Catch Shares

Michael Conathan of the CAP has a nice article on catch shares out here and another on some of the reaction in the US congress to it here.

Catch shares is a way of regulating commercial fishing (and managing fisheries) that NOAA has been implementing for roughly the last two years that is based on a quota system where each fisherman or cooperative gets to catch a certain portion of harvestable fish.  The shares can be sold or traded or used almost any time, eliminating the race for fish caused by the old whole fleet quota system. Some fisherman don’t like it so much and they have found an ally in NC congressman Walter Jones who is attempting to block NOAA from implementing this new policy. Jones’ motivation isn’t ideological; like many coastal state politicians he receives large contributions from the fishing industry and he is joined in his opposition by New England Democrats like Chuck Schumer (NY) and Barney Frank (MA).

The only inaccuracy in Michael’s second article is that catch shares are not “touted mainly by environmental groups”. In fact, NOAA direct Dr. Jane Lubchenco is a strong advocate of catch shares and the idea was largely developed by academic marine scientists like Dr. Steve Gaines, director of the Bren school of Environmental Science and Management at UCSB in wonky articles like this.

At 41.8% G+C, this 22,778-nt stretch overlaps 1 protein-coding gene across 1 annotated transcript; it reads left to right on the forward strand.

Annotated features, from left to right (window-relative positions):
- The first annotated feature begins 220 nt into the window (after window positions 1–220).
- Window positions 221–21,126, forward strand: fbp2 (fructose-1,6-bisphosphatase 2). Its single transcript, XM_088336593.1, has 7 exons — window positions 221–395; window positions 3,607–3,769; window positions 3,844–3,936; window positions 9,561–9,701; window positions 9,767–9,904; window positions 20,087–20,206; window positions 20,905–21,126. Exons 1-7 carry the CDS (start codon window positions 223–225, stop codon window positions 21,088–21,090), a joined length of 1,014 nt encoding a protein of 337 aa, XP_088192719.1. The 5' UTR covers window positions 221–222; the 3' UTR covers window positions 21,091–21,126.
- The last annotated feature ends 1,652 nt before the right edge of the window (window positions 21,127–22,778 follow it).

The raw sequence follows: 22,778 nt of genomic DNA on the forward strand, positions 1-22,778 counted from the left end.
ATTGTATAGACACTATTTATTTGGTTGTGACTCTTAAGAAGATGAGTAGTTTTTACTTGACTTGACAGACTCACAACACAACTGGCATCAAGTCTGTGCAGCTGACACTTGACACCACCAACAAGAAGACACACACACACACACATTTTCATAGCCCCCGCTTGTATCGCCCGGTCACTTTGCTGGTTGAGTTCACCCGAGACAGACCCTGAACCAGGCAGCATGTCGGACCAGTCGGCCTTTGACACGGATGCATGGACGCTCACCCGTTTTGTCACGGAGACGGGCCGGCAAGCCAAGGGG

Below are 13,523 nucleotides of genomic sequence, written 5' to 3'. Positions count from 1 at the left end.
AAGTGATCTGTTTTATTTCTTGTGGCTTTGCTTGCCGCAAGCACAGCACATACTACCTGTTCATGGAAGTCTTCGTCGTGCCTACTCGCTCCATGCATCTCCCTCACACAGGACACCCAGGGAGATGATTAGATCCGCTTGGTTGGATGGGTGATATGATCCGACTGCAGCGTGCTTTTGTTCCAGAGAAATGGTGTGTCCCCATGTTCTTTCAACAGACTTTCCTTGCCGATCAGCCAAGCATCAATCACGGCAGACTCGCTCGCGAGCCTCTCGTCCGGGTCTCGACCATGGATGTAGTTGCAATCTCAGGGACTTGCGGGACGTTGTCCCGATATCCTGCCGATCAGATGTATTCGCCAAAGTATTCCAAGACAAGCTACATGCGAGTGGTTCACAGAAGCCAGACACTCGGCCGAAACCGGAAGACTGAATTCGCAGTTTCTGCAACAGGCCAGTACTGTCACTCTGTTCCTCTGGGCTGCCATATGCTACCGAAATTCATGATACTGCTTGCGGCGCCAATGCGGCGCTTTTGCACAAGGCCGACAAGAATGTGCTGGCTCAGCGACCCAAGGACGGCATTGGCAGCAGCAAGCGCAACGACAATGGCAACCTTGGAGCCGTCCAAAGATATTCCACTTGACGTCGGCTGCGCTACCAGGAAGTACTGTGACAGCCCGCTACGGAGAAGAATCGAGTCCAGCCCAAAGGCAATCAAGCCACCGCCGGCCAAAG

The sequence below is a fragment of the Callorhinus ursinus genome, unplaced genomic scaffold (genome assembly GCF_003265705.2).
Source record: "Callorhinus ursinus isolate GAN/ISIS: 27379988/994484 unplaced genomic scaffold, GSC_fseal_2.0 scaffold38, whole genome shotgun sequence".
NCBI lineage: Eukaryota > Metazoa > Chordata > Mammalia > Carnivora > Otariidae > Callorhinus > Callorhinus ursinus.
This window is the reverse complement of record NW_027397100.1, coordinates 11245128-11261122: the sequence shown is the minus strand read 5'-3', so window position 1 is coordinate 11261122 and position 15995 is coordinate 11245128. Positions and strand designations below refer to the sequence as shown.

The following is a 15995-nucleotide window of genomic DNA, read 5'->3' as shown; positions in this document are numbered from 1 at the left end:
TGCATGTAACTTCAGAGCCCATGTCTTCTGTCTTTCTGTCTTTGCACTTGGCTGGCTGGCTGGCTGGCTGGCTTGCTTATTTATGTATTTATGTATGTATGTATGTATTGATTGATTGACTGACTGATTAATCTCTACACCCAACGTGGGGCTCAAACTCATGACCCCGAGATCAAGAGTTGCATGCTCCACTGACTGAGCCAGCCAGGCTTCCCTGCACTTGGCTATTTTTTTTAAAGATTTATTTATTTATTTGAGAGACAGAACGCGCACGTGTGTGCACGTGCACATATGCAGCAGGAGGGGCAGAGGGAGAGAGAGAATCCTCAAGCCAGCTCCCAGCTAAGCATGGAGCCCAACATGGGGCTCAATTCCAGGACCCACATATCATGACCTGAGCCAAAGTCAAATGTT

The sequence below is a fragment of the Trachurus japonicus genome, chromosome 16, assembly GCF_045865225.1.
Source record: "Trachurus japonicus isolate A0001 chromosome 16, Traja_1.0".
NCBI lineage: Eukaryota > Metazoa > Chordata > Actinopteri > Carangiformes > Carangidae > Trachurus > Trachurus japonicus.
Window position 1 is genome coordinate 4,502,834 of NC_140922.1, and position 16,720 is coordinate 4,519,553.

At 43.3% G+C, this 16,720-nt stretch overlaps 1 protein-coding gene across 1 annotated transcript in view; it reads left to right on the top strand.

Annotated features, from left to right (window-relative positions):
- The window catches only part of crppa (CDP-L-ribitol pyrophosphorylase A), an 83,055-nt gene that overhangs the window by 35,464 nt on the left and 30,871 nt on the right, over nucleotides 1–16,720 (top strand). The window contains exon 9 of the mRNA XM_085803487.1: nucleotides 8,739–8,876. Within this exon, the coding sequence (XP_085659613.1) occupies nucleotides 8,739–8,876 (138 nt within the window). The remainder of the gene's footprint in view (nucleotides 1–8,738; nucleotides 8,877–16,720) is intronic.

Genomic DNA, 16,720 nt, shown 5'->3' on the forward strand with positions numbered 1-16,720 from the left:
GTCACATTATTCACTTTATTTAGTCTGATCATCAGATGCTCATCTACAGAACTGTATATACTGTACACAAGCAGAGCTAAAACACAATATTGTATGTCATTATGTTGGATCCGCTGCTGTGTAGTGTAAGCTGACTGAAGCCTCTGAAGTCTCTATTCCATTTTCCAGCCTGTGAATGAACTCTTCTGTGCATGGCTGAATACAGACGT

I guess the fact that politicians are meddling with the work of career federal scientists shouldn’t be surprising. Nor is the claim by Jones and others that catch shares will kill jobs. These days, anything politicians don’t like is a job killer. As Michael Conathan points out, however, overfishing is what causes the loss of fishing jobs, not federal scientists and regulators. If catch shares are fully implemented and effective, there will be more fish and more fishing, not less.

One Response to “Catch Shares”

  1. Mark says:

    I like how he also pointed out that employment in the fishery has been falling well before the introduction of sector management:

    “From 1996 through 2007, with the fishery operating in a noncatch-share system, the number of vessels landing groundfish declined by 40 percent. This decline was not reversed in the first year of sectors but it did not get any worse, either.”

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